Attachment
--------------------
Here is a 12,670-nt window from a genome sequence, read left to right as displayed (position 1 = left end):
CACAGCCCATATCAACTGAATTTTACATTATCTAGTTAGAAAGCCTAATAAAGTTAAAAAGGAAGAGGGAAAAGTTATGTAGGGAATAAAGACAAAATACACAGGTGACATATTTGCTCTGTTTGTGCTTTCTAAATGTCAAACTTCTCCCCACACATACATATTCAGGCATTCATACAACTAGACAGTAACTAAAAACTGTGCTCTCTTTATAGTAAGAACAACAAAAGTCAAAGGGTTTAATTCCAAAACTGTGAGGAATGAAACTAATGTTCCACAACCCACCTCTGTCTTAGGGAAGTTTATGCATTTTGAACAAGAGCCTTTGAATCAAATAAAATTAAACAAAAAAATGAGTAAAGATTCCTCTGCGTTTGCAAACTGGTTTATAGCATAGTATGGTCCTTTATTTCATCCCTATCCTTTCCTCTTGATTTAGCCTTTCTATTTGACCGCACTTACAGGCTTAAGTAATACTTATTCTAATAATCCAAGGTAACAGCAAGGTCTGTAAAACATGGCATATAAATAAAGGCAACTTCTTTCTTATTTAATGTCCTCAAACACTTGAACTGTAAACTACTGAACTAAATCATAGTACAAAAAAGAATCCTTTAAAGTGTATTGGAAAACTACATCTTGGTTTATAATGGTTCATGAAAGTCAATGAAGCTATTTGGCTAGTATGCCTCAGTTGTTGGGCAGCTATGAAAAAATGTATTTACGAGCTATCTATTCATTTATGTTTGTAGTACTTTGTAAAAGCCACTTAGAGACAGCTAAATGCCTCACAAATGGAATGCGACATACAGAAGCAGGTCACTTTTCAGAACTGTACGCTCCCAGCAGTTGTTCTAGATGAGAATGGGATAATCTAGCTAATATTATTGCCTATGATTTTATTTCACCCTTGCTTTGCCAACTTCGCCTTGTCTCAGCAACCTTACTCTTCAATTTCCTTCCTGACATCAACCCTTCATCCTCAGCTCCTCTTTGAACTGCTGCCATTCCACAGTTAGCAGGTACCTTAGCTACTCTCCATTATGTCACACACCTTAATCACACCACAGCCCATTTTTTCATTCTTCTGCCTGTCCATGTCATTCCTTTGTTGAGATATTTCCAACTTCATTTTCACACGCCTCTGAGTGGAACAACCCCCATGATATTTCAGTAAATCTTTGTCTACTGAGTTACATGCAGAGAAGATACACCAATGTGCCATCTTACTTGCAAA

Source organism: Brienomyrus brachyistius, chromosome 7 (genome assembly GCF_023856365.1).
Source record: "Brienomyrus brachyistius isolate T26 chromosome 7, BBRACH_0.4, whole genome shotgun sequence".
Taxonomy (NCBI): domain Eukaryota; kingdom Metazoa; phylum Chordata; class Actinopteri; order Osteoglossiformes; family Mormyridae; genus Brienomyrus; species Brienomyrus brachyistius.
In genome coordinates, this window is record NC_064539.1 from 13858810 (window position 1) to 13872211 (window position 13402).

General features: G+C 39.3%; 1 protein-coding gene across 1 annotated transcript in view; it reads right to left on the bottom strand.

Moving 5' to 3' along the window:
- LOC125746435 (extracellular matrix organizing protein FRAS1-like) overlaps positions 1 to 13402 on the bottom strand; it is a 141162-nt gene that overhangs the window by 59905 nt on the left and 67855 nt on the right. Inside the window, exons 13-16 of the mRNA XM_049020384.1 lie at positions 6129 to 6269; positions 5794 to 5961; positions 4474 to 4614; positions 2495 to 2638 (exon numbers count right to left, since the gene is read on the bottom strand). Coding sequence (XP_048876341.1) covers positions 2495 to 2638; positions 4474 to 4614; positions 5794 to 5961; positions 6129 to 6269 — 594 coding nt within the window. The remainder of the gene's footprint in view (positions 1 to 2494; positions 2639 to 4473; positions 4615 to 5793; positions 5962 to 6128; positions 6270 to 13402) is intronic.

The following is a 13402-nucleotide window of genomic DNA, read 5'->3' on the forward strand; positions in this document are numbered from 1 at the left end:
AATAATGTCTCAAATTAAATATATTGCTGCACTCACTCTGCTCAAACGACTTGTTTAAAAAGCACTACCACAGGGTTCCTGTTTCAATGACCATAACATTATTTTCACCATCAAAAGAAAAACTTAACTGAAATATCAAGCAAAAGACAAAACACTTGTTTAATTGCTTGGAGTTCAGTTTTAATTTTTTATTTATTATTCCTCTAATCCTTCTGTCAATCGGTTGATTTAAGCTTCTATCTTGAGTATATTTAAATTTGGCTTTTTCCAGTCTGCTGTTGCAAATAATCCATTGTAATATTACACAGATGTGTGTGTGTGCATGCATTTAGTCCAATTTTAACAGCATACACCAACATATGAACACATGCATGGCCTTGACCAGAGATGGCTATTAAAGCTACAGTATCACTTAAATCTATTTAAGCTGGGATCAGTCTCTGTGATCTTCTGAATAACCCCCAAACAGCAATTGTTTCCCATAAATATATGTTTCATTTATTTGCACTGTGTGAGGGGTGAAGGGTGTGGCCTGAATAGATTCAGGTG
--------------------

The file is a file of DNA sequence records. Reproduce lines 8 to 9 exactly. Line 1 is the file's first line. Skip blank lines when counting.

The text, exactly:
Moving 5' to 3' along the window:
- LOC125746435 (extracellular matrix organizing protein FRAS1-like) overlaps positions 1 to 13402 on the bottom strand; it is a 141162-nt gene that overhangs the window by 59905 nt on the left and 67855 nt on the right. Inside the window, exons 13-16 of the mRNA XM_049020384.1 lie at positions 6129 to 6269; positions 5794 to 5961; positions 4474 to 4614; positions 2495 to 2638 (exon numbers count right to left, since the gene is read on the bottom strand). Coding sequence (XP_048876341.1) covers positions 2495 to 2638; positions 4474 to 4614; positions 5794 to 5961; positions 6129 to 6269 — 594 coding nt within the window. The remainder of the gene's footprint in view (positions 1 to 2494; positions 2639 to 4473; positions 4615 to 5793; positions 5962 to 6128; positions 6270 to 13402) is intronic.